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No, you can't change your wedding plans on the wedding day, or even on the weekend of the wedding if you have a big event planned. Yes, you are the bride, but unless you want to be known as the ultimate "Bridezilla," you have to be logical and fair to your vendors.
Your wedding planner has already confirmed your schedule of events with everybody and they know (and have confirmed) where they have to be and when. Changing a time — even by only 30 minutes — throws everything into a tailspin. And sometimes it has unintended consequences:
1. If you're getting married on a beach or another public venue, permits have been obtained for a specific location and a specific time. The entity that got the permits holds the responsibility of making sure things start and end on time. Your last minute wishes to switch it up could result in fines.
2. Vendors often have more than one wedding per day. The baker, florist and even the minister may have more than one commitment. Weeks ahead, they've worked out a schedule that allows them to service all of their clients most efficiently. You can't decide at the last minute that you demand their presence elsewhere at a different time — you hired them. You don't own them.
3. Some of your plans have been made based on your planner or vendors' recommendations because they know what they are doing. Changing the ceremony time can dramatically impact having enough light for your wedding ceremony, for example.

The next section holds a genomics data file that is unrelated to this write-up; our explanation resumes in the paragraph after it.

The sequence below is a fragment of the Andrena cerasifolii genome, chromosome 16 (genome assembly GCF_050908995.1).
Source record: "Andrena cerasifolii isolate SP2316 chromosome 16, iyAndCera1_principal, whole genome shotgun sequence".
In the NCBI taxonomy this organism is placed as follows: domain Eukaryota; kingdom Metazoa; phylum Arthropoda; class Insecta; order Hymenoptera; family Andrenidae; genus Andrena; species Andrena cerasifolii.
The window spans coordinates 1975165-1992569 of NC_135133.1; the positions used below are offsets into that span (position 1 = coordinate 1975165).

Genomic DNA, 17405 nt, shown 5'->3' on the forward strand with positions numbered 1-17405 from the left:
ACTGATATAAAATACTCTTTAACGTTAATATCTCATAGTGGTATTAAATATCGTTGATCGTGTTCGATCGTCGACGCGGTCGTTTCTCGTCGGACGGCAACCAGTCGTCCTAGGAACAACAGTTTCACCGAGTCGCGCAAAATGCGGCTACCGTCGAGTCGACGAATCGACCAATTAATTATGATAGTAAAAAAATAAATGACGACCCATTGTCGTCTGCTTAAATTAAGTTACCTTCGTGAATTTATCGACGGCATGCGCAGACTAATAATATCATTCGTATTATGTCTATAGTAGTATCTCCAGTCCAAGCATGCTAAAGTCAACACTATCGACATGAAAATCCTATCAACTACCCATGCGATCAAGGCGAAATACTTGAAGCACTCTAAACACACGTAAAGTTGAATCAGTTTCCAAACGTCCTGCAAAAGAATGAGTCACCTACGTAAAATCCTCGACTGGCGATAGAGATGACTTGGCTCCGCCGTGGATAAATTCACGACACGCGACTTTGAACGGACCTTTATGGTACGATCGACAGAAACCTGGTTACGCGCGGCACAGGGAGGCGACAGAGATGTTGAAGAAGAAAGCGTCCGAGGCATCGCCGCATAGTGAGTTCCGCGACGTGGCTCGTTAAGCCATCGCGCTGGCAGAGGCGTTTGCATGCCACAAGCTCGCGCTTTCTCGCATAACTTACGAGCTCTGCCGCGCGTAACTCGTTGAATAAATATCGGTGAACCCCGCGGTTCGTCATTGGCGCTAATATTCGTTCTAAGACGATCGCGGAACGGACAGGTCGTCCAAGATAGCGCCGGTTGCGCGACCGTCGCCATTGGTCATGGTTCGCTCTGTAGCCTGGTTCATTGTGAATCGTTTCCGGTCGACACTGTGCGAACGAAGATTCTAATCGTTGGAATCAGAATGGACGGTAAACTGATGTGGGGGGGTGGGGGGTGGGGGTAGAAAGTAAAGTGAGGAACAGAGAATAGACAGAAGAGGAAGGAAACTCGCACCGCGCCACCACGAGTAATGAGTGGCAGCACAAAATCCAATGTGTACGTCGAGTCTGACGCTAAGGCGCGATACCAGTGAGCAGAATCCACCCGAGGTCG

4. Last minute surprises are usually a bad thing. A friend who wishes to serenade your group (aka bad wedding karaoke) will want specific music the DJ may or may not have. A giant presentation given between the salad and the entrée guarantees a lot of cold dinners. Impromptu is only a good thing when it's planned to appear to be spontaneous.
5. Even eloping couples need to think through their wedding plans ahead and stick with the schedule once they've arrived at their destination. Changing dinner reservations, cake flavors and ceremony locations multiple times forces many phone calls, emails, and emergency texts to confirm it can all be done to make you happy. Most elopements are done on a budget that doesn't include asking your wedding planner to re-plan it three times once you've arrived because you're finally getting to see the place where you're getting married. Those are questions to ask and decisions to make before the wedding weekend, not after you've begun it.
Owner of Weddings in Vieques, a destination-wedding planning company off the coast of Puerto Rico, Sandy Malone has helped countless couples plan their big day since 2007.